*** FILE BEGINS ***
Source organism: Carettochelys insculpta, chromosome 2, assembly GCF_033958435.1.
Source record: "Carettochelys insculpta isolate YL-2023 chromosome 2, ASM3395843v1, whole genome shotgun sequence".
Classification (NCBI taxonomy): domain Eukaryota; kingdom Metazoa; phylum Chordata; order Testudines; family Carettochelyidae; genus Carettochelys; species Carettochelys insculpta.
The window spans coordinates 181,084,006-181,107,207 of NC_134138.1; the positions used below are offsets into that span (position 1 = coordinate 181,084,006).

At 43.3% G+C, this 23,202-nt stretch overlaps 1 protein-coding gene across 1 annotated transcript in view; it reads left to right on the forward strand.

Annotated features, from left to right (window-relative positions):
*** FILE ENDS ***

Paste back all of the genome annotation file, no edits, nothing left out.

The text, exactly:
Source organism: Carettochelys insculpta, chromosome 2, assembly GCF_033958435.1.
Source record: "Carettochelys insculpta isolate YL-2023 chromosome 2, ASM3395843v1, whole genome shotgun sequence".
Classification (NCBI taxonomy): domain Eukaryota; kingdom Metazoa; phylum Chordata; order Testudines; family Carettochelyidae; genus Carettochelys; species Carettochelys insculpta.
The window spans coordinates 181,084,006-181,107,207 of NC_134138.1; the positions used below are offsets into that span (position 1 = coordinate 181,084,006).

At 43.3% G+C, this 23,202-nt stretch overlaps 1 protein-coding gene across 1 annotated transcript in view; it reads left to right on the forward strand.

Annotated features, from left to right (window-relative positions):